The Biocultures Manifesto

On Friday I read a new manifesto by Lennard Davis and David Morris: Biocultures Manifesto published in the New Literary History. While the assertions and insights may not be entirely novel to readers of this blog, their declarations, nonetheless, are spot on and because of the finesse and clarity with which they write, this manifesto will be part of the arsenal many of us will use for our teaching.

The manifesto covers the co-constitution of science and society, of fact and value, and of the great difficulties of making and grappling new knowledge. Probably one of my favorite sections is the following:

In the end, all branches of knowledge interpret. Interpretation isn’t all that they do, but it constitutes a massive common ground. Scientists set up experiments to generate data that they interpret. Literary critics interpret texts. Judges interpret the law. Sign language and interpreters ad translators transform one lanague into another … Wouldn’t we all benefit by learning the rules or norms by which various discourse produce and interpret their findings? Wouldn’t such knowledge help us improve our own perhaps distinctive interpretive norms and skills…. This learning, while not discord-free, offers a model for dialogue and holds out a promise that interpretative disagreements need no become occasions for violent conflict.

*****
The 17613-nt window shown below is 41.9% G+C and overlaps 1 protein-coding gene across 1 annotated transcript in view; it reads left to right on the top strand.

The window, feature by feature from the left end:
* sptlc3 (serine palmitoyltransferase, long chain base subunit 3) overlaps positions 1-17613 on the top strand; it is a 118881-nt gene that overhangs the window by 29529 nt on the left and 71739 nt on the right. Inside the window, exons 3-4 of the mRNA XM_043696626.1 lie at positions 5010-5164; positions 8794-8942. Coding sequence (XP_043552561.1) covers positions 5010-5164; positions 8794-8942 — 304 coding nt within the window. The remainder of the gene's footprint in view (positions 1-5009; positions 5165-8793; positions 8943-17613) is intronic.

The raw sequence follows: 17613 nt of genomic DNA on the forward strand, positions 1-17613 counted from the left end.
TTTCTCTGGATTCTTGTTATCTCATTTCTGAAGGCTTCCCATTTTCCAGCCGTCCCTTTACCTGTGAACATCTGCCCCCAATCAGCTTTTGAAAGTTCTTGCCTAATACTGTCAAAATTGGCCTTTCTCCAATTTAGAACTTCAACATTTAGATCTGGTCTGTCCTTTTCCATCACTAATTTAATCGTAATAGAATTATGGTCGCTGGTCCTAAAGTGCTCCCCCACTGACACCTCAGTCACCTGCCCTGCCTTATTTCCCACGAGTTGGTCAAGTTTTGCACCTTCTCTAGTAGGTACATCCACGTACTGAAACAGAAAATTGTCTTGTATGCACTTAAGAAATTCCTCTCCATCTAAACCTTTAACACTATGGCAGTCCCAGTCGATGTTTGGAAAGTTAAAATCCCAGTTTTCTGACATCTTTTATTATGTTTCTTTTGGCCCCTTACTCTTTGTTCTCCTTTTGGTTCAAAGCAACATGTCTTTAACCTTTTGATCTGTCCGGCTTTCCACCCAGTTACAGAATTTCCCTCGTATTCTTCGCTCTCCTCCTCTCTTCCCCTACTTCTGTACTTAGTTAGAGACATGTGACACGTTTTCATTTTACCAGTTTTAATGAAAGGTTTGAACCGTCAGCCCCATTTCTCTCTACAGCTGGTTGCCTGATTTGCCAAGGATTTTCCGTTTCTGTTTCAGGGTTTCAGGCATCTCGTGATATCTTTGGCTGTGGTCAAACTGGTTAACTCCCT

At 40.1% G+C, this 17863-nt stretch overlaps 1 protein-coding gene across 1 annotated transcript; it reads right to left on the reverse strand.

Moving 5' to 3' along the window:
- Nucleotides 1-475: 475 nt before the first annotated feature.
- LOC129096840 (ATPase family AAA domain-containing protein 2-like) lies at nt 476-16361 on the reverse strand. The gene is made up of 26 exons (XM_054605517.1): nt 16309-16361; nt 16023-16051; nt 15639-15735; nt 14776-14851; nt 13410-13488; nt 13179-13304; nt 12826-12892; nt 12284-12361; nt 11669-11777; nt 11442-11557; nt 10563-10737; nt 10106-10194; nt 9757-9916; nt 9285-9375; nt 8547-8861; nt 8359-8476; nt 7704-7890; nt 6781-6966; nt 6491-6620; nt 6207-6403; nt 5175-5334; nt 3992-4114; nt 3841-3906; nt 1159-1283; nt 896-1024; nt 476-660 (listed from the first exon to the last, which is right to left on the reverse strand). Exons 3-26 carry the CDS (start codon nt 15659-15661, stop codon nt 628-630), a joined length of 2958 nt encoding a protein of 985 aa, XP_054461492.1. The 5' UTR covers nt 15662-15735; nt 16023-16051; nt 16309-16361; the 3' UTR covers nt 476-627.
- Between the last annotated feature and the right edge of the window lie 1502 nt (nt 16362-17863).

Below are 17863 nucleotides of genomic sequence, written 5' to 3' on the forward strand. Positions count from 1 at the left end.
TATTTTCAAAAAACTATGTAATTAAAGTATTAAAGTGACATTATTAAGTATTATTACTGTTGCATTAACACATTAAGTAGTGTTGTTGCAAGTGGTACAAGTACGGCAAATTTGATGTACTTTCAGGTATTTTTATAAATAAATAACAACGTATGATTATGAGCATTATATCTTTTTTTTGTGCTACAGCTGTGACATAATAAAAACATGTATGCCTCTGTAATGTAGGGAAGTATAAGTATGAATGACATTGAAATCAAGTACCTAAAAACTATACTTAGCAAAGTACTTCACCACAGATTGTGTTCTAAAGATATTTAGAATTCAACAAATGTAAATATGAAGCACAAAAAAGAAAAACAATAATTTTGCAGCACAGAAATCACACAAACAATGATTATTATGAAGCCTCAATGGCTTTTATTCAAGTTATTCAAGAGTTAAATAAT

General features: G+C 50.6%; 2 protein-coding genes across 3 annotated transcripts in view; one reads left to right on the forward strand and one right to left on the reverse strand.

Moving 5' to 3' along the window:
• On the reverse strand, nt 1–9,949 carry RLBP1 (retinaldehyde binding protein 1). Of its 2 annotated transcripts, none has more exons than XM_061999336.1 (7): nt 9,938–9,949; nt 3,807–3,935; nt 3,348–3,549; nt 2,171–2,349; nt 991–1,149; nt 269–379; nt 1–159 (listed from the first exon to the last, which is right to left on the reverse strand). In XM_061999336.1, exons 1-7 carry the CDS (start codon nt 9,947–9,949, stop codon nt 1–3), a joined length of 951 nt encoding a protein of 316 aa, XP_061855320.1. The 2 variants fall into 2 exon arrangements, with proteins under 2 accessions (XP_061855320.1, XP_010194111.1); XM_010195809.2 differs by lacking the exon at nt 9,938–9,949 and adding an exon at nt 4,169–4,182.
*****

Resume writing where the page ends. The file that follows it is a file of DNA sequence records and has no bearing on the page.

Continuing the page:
My only beef with the article is that, well, it is lives within walled garden. And I have to say, a manifesto behind gates is a little less of a manifesto. To say this, is not to blame the authors as we are often at the mercy of the journals. However, I think we do have a responsibility to put this issue out in the open and eventually start breaking down the walls.

2 thoughts on “The Biocultures Manifesto

  1. Well, one does have to start somewhere. I would argue that the most grotesque sins of this type are made in academia, and having academics have an interdisciplinary understanding of how interpretation works in other fields would go a long way to overcoming academic biases, etc. that lead to some pretty poor education in our universities due to the completely unnecessary “two cultures” in them.

  2. Pingback: Wednesday Round Up #16 « Neuroanthropology

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